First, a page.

Slava Polunin: The Monologue of a Clown – 4: Theatre


Sometimes they ask me, if I would like to talk on stage. It’s too late now. At one time I realized that life possesses some fascinating mysteries that you cannot express in words. There is much more I can say without words. There are plenty of artists besides me whose inspiration is Gogol, and they are in perfect command of these techniques. Why should I concur with them when I can embrace that part of life which is no less impressive and which will remain unknown without me?

Generally speaking, I do not like modern dramatic theatre, there is little joy I get from it. That’s why I try to visit it as seldom as possible. That kind of acting does not possess you, it doesn’t flow over the footlights. It tickles, yeah, but it doesn’t inspire. I wonder why, but it seems the modern drama theatre still walks on one leg. For some reason Meyerhold, Tairov, Evreinov, Radlov, the stage reformers of the 20s, had so quickly realized those magnificent opportunities of plastic art and began using them. Meanwhile, today’s directors just spit on it.

At the Theatre Olympics I haven’t seen a lot, due to a lack of time. But there were some things that I liked very much. The Zingaro’s Horse Circus, e.g. It wasn’t the best performance of Bartabas, its director, but generally he is a great horse trainer, and his feeling for the horses is fantastic. The Streller’s Harlequin is a great play, and I liked it although I’ve seen it before. The Dreamplay by Wilson is an example of visual performance that I love to bits. Sure, maybe, Wilson is a director for directors. Yeah, sometimes he is boring, dull, but he went so far that it inspires. I learn a lot from his performances: careful attention to the light, the minutiae, the change of colours, the objects’ rhythm… His artistic world for me is a feast of ideas.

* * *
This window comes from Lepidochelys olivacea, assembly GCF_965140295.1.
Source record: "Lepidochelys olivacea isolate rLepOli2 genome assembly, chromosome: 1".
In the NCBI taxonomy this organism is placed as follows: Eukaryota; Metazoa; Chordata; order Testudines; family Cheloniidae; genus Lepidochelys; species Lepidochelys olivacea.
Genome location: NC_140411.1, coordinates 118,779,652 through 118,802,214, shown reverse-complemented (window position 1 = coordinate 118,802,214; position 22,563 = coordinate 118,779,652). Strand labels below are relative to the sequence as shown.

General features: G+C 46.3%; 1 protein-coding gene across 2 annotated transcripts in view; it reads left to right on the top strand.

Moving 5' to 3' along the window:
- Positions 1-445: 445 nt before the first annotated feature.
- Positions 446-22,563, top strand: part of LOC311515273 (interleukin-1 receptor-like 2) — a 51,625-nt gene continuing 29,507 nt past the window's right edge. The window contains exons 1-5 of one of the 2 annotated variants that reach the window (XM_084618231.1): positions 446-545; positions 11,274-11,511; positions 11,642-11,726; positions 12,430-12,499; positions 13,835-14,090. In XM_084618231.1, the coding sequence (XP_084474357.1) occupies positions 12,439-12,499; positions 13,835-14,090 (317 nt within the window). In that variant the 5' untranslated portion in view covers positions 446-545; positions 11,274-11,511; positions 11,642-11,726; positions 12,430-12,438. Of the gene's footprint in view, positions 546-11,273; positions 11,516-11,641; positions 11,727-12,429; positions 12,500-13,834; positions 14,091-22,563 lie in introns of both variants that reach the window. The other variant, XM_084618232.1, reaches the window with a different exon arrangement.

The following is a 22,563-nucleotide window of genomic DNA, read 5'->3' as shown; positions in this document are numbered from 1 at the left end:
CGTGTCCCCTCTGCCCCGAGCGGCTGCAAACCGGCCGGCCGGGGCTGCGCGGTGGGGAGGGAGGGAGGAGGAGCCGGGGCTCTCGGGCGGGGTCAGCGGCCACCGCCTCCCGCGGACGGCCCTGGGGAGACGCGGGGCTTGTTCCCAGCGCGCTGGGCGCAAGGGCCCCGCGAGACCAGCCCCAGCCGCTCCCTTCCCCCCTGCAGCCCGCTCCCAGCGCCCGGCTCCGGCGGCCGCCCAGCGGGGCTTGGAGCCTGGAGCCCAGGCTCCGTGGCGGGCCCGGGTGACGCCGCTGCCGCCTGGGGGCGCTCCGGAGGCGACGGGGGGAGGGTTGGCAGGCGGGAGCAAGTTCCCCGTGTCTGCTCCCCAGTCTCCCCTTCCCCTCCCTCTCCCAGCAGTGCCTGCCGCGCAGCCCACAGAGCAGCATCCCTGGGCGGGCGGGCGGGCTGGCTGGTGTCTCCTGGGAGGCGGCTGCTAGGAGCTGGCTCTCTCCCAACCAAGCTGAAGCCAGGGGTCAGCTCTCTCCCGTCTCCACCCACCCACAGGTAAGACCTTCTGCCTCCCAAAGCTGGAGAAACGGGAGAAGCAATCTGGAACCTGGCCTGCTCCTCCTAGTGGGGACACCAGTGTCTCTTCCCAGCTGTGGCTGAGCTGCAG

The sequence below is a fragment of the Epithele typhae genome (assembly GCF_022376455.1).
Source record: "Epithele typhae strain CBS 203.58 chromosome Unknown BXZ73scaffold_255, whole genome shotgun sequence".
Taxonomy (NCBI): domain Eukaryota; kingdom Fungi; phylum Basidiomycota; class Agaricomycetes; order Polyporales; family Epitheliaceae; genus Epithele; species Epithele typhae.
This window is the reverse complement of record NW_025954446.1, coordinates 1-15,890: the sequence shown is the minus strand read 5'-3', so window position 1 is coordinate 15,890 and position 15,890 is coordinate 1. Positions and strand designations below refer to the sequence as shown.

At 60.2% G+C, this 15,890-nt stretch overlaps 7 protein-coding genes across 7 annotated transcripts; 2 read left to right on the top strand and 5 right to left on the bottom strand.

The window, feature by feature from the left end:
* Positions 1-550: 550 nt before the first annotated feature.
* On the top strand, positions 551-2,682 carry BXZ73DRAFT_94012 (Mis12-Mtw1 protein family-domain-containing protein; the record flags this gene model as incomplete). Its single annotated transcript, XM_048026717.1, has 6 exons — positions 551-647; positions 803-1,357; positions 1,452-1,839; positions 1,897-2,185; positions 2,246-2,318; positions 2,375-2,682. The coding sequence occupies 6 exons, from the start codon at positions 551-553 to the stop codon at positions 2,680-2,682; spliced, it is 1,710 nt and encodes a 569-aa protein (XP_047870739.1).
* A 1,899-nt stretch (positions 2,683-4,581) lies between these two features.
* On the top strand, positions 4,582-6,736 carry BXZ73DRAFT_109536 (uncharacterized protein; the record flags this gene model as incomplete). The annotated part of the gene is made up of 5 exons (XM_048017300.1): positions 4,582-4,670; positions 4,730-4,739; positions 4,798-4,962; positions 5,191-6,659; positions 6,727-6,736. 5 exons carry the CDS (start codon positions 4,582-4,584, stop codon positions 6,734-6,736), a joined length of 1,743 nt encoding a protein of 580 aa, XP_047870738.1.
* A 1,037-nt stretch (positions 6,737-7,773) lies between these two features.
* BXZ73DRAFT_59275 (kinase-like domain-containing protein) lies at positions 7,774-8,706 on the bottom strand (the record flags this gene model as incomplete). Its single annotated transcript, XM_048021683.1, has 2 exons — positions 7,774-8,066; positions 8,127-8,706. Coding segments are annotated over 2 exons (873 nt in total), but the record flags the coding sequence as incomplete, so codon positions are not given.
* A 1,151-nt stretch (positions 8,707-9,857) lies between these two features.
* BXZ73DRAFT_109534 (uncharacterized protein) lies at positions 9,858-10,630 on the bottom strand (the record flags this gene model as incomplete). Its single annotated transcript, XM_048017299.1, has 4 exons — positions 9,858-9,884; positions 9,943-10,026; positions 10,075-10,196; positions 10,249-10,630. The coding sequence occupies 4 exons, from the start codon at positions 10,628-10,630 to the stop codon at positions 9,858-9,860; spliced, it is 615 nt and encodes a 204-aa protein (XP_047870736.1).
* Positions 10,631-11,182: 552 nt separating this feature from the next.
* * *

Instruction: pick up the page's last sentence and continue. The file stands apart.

May one say that modern dramatic theatre is surviving crisis? I know not. It only seems to me that the dramatic theatre forgot where it had begun. The stage directors have desperately crippled upwards and eventually lost their base. They were possessed with the analysis of a synchrophazotron, but they forgot about the theatrical spirit. I would love to try and turn everything back to the beginning, where the magic of theatre and the aesthetics of it were the one, where the theatrical ritual conjoined us to the Space, to Time, to our destiny, to our contemporaries and predecessors. The moment of truth had importance not as itself, but as a touch to Infinity. What about the dramatic theatre then? – It has to wait for a caravan that walks behind. It is a wrong situation when the audience doesn’t understand the language of director. This language must be readable, at least in some respect. A spectator comes to the theatre, where he is to undertake a certain voyage during the play. The task of the director is to prepare him and to give him all he needs for this trip: a bag, a stick, and details of where to go. And only after that can the director take the spectator to the woods, saying: “You’ve got to search for it somewhere there”. And then he’ll be doing it on his own. But he won’t do so otherwise; instead he’ll let the grass grow under his feet.

Translated from Russian by Julia Shuvalova.



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